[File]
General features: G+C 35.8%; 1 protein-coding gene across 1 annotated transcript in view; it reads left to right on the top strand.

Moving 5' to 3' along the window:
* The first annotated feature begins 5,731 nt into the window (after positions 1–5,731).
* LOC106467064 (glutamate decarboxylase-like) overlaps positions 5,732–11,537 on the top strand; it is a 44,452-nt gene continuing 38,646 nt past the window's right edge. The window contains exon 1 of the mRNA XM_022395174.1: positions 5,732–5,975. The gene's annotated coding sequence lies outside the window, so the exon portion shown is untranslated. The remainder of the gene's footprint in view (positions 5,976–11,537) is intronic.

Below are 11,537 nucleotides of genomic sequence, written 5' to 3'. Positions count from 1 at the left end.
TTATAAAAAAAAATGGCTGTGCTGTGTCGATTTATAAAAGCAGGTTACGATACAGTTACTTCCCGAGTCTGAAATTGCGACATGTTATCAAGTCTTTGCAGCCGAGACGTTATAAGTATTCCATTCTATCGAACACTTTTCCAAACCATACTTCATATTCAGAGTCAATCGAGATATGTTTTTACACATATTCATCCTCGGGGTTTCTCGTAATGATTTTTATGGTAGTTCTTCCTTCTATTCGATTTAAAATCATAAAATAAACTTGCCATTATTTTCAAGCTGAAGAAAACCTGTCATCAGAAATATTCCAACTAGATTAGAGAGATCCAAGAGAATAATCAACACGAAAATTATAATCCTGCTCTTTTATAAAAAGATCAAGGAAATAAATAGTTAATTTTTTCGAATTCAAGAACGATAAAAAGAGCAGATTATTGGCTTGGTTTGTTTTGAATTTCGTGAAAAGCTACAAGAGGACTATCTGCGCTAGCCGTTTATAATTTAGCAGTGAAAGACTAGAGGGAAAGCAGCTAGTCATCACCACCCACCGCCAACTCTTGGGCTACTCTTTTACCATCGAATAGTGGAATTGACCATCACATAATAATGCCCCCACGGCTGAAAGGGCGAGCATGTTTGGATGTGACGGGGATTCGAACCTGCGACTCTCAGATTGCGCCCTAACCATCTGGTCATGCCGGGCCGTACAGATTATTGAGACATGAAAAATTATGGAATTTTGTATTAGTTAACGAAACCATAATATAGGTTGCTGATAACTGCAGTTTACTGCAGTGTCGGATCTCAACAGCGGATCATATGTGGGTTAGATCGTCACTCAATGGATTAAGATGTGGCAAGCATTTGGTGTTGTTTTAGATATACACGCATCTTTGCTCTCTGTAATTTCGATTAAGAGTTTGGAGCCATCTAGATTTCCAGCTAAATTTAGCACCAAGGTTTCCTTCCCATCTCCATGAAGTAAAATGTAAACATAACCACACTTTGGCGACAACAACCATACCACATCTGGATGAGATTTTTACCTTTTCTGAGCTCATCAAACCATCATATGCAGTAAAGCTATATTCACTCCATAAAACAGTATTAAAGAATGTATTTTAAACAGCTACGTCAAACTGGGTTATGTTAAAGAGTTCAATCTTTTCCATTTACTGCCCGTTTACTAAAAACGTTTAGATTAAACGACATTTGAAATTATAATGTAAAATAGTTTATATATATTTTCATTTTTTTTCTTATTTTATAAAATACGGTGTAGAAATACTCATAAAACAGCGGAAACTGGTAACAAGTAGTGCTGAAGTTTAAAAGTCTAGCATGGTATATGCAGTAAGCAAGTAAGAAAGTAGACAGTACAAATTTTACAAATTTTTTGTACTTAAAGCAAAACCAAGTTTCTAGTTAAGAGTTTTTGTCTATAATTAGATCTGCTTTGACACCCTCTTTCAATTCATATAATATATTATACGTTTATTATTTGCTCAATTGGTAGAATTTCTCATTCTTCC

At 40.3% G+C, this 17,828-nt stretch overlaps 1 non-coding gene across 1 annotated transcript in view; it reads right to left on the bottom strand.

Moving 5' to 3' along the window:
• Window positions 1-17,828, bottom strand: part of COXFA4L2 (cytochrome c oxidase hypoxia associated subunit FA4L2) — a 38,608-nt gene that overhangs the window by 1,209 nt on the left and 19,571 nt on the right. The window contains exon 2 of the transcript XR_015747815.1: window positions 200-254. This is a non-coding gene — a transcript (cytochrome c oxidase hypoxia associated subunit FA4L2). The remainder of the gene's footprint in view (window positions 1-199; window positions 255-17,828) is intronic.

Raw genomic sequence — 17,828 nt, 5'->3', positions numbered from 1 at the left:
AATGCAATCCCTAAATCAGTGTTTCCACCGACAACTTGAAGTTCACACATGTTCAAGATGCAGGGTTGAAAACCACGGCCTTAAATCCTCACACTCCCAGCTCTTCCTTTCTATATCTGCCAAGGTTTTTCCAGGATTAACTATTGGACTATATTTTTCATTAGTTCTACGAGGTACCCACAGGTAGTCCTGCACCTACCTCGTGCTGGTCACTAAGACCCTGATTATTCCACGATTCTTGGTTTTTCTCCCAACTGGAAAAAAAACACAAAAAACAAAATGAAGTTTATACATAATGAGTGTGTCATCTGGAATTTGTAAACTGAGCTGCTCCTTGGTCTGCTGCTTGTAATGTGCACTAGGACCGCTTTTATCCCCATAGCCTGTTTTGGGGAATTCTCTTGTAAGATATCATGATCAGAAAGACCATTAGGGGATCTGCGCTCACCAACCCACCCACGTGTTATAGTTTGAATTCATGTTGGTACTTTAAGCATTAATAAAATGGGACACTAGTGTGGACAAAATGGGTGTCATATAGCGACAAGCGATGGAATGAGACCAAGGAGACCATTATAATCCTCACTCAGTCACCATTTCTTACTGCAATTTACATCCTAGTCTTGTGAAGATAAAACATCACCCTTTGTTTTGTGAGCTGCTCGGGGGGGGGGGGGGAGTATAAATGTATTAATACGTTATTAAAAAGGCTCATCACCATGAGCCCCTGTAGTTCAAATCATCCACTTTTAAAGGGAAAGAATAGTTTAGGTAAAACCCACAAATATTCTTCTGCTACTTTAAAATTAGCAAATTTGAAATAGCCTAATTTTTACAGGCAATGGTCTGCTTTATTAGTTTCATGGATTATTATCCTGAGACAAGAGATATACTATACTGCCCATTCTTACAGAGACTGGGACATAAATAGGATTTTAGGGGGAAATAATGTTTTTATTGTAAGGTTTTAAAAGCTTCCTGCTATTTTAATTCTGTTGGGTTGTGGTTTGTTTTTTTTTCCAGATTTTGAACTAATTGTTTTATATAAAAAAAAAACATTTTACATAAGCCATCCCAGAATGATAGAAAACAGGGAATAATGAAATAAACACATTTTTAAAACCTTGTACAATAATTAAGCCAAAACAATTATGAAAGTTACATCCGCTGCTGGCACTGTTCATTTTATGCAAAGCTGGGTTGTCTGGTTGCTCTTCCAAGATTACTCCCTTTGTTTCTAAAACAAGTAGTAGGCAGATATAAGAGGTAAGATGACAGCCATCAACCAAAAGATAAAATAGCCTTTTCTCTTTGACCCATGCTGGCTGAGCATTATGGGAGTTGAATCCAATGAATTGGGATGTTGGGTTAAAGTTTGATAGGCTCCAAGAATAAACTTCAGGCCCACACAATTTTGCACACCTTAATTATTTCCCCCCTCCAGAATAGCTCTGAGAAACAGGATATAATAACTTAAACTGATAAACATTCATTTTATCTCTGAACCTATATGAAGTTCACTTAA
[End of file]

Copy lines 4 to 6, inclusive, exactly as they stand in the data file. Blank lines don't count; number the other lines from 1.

* LOC106467064 (glutamate decarboxylase-like) overlaps positions 5,732–11,537 on the top strand; it is a 44,452-nt gene continuing 38,646 nt past the window's right edge. The window contains exon 1 of the mRNA XM_022395174.1: positions 5,732–5,975. The gene's annotated coding sequence lies outside the window, so the exon portion shown is untranslated. The remainder of the gene's footprint in view (positions 5,976–11,537) is intronic.

Below are 11,537 nucleotides of genomic sequence, written 5' to 3'. Positions count from 1 at the left end.
TTATAAAAAAAAATGGCTGTGCTGTGTCGATTTATAAAAGCAGGTTACGATACAGTTACTTCCCGAGTCTGAAATTGCGACATGTTATCAAGTCTTTGCAGCCGAGACGTTATAAGTATTCCATTCTATCGAACACTTTTCCAAACCATACTTCATATTCAGAGTCAATCGAGATATGTTTTTACACATATTCATCCTCGGGGTTTCTCGTAATGATTTTTATGGTAGTTCTTCCTTCTATTCGATTTAAAATCATAAAATAAACTTGCCATTATTTTCAAGCTGAAGAAAACCTGTCATCAGAAATATTCCAACTAGATTAGAGAGATCCAAGAGAATAATCAACACGAAAATTATAATCCTGCTCTTTTATAAAAAGATCAAGGAAATAAATAGTTAATTTTTTCGAATTCAAGAACGATAAAAAGAGCAGATTATTGGCTTGGTTTGTTTTGAATTTCGTGAAAAGCTACAAGAGGACTATCTGCGCTAGCCGTTTATAATTTAGCAGTGAAAGACTAGAGGGAAAGCAGCTAGTCATCACCACCCACCGCCAACTCTTGGGCTACTCTTTTACCATCGAATAGTGGAATTGACCATCACATAATAATGCCCCCACGGCTGAAAGGGCGAGCATGTTTGGATGTGACGGGGATTCGAACCTGCGACTCTCAGATTGCGCCCTAACCATCTGGTCATGCCGGGCCGTACAGATTATTGAGACATGAAAAATTATGGAATTTTGTATTAGTTAACGAAACCATAATATAGGTTGCTGATAACTGCAGTTTACTGCAGTGTCGGATCTCAACAGCGGATCATATGTGGGTTAGATCGTCACTCAATGGATTAAGATGTGGCAAGCATTTGGTGTTGTTTTAGATATACACGCATCTTTGCTCTCTGTAATTTCGATTAAGAGTTTGGAGCCATCTAGATTTCCAGCTAAATTTAGCACCAAGGTTTCCTTCCCATCTCCATGAAGTAAAATGTAAACATAACCACACTTTGGCGACAACAACCATACCACATCTGGATGAGATTTTTACCTTTTCTGAGCTCATCAAACCATCATATGCAGTAAAGCTATATTCACTCCATAAAACAGTATTAAAGAATGTATTTTAAACAGCTACGTCAAACTGGGTTATGTTAAAGAGTTCAATCTTTTCCATTTACTGCCCGTTTACTAAAAACGTTTAGATTAAACGACATTTGAAATTATAATGTAAAATAGTTTATATATATTTTCATTTTTTTTCTTATTTTATAAAATACGGTGTAGAAATACTCATAAAACAGCGGAAACTGGTAACAAGTAGTGCTGAAGTTTAAAAGTCTAGCATGGTATATGCAGTAAGCAAGTAAGAAAGTAGACAGTACAAATTTTACAAATTTTTTGTACTTAAAGCAAAACCAAGTTTCTAGTTAAGAGTTTTTGTCTATAATTAGATCTGCTTTGACACCCTCTTTCAATTCATATAATATATTATACGTTTATTATTTGCTCAATTGGTAGAATTTCTCATTCTTCC